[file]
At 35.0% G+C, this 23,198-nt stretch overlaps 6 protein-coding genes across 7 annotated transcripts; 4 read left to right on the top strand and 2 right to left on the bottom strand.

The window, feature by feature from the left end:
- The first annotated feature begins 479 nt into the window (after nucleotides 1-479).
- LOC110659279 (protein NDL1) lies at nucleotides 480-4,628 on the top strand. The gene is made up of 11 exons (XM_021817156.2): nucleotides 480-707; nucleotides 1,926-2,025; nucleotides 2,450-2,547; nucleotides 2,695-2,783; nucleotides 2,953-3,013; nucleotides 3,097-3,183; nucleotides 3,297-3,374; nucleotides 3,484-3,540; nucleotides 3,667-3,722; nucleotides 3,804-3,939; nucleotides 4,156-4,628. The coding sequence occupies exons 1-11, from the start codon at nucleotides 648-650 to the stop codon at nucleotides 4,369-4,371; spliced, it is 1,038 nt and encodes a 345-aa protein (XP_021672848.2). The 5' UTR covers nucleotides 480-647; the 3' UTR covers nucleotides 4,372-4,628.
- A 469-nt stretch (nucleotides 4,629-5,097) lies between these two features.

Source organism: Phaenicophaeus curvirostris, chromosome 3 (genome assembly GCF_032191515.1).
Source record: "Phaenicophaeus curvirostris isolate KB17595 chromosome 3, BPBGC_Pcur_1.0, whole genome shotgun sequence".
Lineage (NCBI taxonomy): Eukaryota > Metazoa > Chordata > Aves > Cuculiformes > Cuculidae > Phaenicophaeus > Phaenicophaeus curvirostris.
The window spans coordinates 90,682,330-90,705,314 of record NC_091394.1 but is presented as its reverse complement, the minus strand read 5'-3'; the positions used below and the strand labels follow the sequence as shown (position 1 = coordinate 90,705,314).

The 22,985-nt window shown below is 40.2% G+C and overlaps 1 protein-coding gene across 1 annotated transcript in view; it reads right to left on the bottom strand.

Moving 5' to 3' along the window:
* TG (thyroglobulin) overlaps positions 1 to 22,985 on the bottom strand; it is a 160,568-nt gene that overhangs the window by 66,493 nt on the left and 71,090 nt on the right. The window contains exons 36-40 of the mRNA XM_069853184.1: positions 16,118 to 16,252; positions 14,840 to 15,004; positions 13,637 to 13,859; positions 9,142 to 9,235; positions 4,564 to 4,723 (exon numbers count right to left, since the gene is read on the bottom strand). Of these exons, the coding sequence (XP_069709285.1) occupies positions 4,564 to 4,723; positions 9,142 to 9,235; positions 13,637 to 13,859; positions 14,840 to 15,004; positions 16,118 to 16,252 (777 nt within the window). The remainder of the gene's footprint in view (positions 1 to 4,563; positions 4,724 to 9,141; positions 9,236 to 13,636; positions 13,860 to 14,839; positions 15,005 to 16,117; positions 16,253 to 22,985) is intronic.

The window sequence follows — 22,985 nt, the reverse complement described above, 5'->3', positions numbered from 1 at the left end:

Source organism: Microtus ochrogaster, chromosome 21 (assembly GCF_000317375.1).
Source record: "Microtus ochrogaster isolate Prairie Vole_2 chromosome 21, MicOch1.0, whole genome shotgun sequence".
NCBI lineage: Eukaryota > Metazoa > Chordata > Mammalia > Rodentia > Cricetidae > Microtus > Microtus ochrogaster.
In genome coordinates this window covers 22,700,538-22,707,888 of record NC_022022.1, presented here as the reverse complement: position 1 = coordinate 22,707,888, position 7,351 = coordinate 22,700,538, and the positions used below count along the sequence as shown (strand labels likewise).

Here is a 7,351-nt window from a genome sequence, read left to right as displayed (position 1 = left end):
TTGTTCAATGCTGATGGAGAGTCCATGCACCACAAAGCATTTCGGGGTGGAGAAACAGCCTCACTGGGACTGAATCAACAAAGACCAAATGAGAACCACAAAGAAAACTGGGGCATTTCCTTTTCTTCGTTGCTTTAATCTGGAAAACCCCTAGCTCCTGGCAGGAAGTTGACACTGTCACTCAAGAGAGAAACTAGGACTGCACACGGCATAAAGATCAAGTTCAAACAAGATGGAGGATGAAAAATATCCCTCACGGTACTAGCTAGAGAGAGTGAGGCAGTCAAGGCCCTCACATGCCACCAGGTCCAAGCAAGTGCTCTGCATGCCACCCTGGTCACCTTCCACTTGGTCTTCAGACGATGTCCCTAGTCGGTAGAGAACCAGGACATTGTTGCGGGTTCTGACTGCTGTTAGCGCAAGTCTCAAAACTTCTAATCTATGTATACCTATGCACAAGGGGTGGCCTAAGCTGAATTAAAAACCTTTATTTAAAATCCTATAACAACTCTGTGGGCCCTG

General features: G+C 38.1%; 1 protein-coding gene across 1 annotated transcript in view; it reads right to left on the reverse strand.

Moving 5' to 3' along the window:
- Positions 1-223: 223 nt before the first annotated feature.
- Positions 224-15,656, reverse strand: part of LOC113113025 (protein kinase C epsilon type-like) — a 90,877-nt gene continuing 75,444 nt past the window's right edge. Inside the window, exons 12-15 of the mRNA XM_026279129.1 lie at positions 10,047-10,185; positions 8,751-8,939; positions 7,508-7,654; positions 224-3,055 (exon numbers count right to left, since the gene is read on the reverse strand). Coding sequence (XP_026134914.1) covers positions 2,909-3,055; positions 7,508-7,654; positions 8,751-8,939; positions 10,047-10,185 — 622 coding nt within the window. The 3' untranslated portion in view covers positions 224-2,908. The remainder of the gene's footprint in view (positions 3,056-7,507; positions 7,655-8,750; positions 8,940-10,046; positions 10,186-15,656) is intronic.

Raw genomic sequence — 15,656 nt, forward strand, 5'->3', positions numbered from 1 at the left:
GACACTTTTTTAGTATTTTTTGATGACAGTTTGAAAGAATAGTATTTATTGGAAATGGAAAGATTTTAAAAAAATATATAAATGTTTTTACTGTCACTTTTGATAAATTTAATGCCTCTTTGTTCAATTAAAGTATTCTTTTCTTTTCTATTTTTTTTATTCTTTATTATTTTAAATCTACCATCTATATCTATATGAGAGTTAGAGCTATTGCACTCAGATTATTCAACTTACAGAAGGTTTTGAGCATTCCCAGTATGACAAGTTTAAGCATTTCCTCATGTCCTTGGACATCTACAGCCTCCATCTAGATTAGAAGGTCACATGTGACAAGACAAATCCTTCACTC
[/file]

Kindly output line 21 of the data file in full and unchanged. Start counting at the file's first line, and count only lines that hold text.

Moving 5' to 3' along the window: